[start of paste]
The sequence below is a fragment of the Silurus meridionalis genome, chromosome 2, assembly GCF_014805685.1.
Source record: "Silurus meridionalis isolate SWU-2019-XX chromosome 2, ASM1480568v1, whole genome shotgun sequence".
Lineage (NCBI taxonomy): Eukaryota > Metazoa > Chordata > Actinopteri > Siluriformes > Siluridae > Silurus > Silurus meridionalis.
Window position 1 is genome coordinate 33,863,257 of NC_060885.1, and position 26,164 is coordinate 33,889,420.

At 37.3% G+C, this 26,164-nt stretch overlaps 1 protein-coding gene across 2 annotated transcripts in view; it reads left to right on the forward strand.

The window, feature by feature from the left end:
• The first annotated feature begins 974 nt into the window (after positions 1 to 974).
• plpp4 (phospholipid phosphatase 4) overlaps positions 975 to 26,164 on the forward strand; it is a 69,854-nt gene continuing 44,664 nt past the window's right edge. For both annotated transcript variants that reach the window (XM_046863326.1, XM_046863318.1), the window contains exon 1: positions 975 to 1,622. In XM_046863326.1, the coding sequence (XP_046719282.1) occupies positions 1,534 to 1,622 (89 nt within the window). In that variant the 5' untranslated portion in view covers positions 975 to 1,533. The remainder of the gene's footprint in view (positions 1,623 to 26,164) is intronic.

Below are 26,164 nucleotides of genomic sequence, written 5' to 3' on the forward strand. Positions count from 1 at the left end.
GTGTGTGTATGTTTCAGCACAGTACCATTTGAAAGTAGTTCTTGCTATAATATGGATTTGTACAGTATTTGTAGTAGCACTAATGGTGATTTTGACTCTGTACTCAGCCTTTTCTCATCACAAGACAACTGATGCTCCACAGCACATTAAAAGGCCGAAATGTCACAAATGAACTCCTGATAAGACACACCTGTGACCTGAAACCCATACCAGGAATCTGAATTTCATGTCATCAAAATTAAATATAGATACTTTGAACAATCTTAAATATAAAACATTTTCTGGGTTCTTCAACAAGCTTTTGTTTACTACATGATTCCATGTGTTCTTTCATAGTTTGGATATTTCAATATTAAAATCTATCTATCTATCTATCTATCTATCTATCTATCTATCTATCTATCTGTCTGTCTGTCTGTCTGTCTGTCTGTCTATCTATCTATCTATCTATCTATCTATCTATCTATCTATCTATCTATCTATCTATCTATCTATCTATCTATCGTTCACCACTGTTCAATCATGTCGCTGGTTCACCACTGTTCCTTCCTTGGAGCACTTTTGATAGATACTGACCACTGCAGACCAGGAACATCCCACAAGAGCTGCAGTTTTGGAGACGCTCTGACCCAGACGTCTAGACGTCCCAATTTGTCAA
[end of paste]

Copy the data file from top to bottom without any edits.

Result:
The sequence below is a fragment of the Silurus meridionalis genome, chromosome 2, assembly GCF_014805685.1.
Source record: "Silurus meridionalis isolate SWU-2019-XX chromosome 2, ASM1480568v1, whole genome shotgun sequence".
Lineage (NCBI taxonomy): Eukaryota > Metazoa > Chordata > Actinopteri > Siluriformes > Siluridae > Silurus > Silurus meridionalis.
Window position 1 is genome coordinate 33,863,257 of NC_060885.1, and position 26,164 is coordinate 33,889,420.

At 37.3% G+C, this 26,164-nt stretch overlaps 1 protein-coding gene across 2 annotated transcripts in view; it reads left to right on the forward strand.

The window, feature by feature from the left end:
• The first annotated feature begins 974 nt into the window (after positions 1 to 974).
• plpp4 (phospholipid phosphatase 4) overlaps positions 975 to 26,164 on the forward strand; it is a 69,854-nt gene continuing 44,664 nt past the window's right edge. For both annotated transcript variants that reach the window (XM_046863326.1, XM_046863318.1), the window contains exon 1: positions 975 to 1,622. In XM_046863326.1, the coding sequence (XP_046719282.1) occupies positions 1,534 to 1,622 (89 nt within the window). In that variant the 5' untranslated portion in view covers positions 975 to 1,533. The remainder of the gene's footprint in view (positions 1,623 to 26,164) is intronic.

Below are 26,164 nucleotides of genomic sequence, written 5' to 3' on the forward strand. Positions count from 1 at the left end.
GTGTGTGTATGTTTCAGCACAGTACCATTTGAAAGTAGTTCTTGCTATAATATGGATTTGTACAGTATTTGTAGTAGCACTAATGGTGATTTTGACTCTGTACTCAGCCTTTTCTCATCACAAGACAACTGATGCTCCACAGCACATTAAAAGGCCGAAATGTCACAAATGAACTCCTGATAAGACACACCTGTGACCTGAAACCCATACCAGGAATCTGAATTTCATGTCATCAAAATTAAATATAGATACTTTGAACAATCTTAAATATAAAACATTTTCTGGGTTCTTCAACAAGCTTTTGTTTACTACATGATTCCATGTGTTCTTTCATAGTTTGGATATTTCAATATTAAAATCTATCTATCTATCTATCTATCTATCTATCTATCTATCTATCTATCTGTCTGTCTGTCTGTCTGTCTGTCTGTCTATCTATCTATCTATCTATCTATCTATCTATCTATCTATCTATCTATCTATCTATCTATCTATCTATCTATCGTTCACCACTGTTCAATCATGTCGCTGGTTCACCACTGTTCCTTCCTTGGAGCACTTTTGATAGATACTGACCACTGCAGACCAGGAACATCCCACAAGAGCTGCAGTTTTGGAGACGCTCTGACCCAGACGTCTAGACGTCCCAATTTGTCAA